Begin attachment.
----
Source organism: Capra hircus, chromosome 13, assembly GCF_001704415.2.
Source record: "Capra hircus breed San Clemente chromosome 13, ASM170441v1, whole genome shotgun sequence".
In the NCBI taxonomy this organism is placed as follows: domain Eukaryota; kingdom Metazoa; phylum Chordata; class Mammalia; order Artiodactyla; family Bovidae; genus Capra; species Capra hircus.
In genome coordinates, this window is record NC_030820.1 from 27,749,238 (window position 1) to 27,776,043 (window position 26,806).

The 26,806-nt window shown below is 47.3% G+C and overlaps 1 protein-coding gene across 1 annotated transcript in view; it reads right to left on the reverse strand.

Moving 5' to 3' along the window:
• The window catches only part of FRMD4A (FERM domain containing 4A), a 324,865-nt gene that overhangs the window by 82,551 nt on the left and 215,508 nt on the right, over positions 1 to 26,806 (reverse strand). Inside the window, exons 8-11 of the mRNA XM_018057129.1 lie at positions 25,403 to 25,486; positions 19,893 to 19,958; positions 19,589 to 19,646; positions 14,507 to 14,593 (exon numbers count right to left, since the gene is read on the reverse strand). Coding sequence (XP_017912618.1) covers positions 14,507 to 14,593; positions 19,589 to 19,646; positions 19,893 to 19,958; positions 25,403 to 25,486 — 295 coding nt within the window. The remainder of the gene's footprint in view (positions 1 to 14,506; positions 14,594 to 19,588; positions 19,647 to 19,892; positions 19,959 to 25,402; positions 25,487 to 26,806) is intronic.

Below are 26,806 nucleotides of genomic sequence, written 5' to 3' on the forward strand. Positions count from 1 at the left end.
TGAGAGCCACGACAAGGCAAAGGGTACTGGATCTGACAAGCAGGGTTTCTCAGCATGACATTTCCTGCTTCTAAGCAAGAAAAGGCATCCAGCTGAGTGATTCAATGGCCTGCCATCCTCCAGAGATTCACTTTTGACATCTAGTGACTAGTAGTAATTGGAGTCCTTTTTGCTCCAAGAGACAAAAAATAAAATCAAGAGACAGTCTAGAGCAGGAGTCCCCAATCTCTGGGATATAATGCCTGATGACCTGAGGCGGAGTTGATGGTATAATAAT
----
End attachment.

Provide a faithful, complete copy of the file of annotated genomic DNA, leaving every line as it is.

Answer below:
Source organism: Capra hircus, chromosome 13, assembly GCF_001704415.2.
Source record: "Capra hircus breed San Clemente chromosome 13, ASM170441v1, whole genome shotgun sequence".
In the NCBI taxonomy this organism is placed as follows: domain Eukaryota; kingdom Metazoa; phylum Chordata; class Mammalia; order Artiodactyla; family Bovidae; genus Capra; species Capra hircus.
In genome coordinates, this window is record NC_030820.1 from 27,749,238 (window position 1) to 27,776,043 (window position 26,806).

The 26,806-nt window shown below is 47.3% G+C and overlaps 1 protein-coding gene across 1 annotated transcript in view; it reads right to left on the reverse strand.

Moving 5' to 3' along the window:
• The window catches only part of FRMD4A (FERM domain containing 4A), a 324,865-nt gene that overhangs the window by 82,551 nt on the left and 215,508 nt on the right, over positions 1 to 26,806 (reverse strand). Inside the window, exons 8-11 of the mRNA XM_018057129.1 lie at positions 25,403 to 25,486; positions 19,893 to 19,958; positions 19,589 to 19,646; positions 14,507 to 14,593 (exon numbers count right to left, since the gene is read on the reverse strand). Coding sequence (XP_017912618.1) covers positions 14,507 to 14,593; positions 19,589 to 19,646; positions 19,893 to 19,958; positions 25,403 to 25,486 — 295 coding nt within the window. The remainder of the gene's footprint in view (positions 1 to 14,506; positions 14,594 to 19,588; positions 19,647 to 19,892; positions 19,959 to 25,402; positions 25,487 to 26,806) is intronic.

Below are 26,806 nucleotides of genomic sequence, written 5' to 3' on the forward strand. Positions count from 1 at the left end.
TGAGAGCCACGACAAGGCAAAGGGTACTGGATCTGACAAGCAGGGTTTCTCAGCATGACATTTCCTGCTTCTAAGCAAGAAAAGGCATCCAGCTGAGTGATTCAATGGCCTGCCATCCTCCAGAGATTCACTTTTGACATCTAGTGACTAGTAGTAATTGGAGTCCTTTTTGCTCCAAGAGACAAAAAATAAAATCAAGAGACAGTCTAGAGCAGGAGTCCCCAATCTCTGGGATATAATGCCTGATGACCTGAGGCGGAGTTGATGGTATAATAAT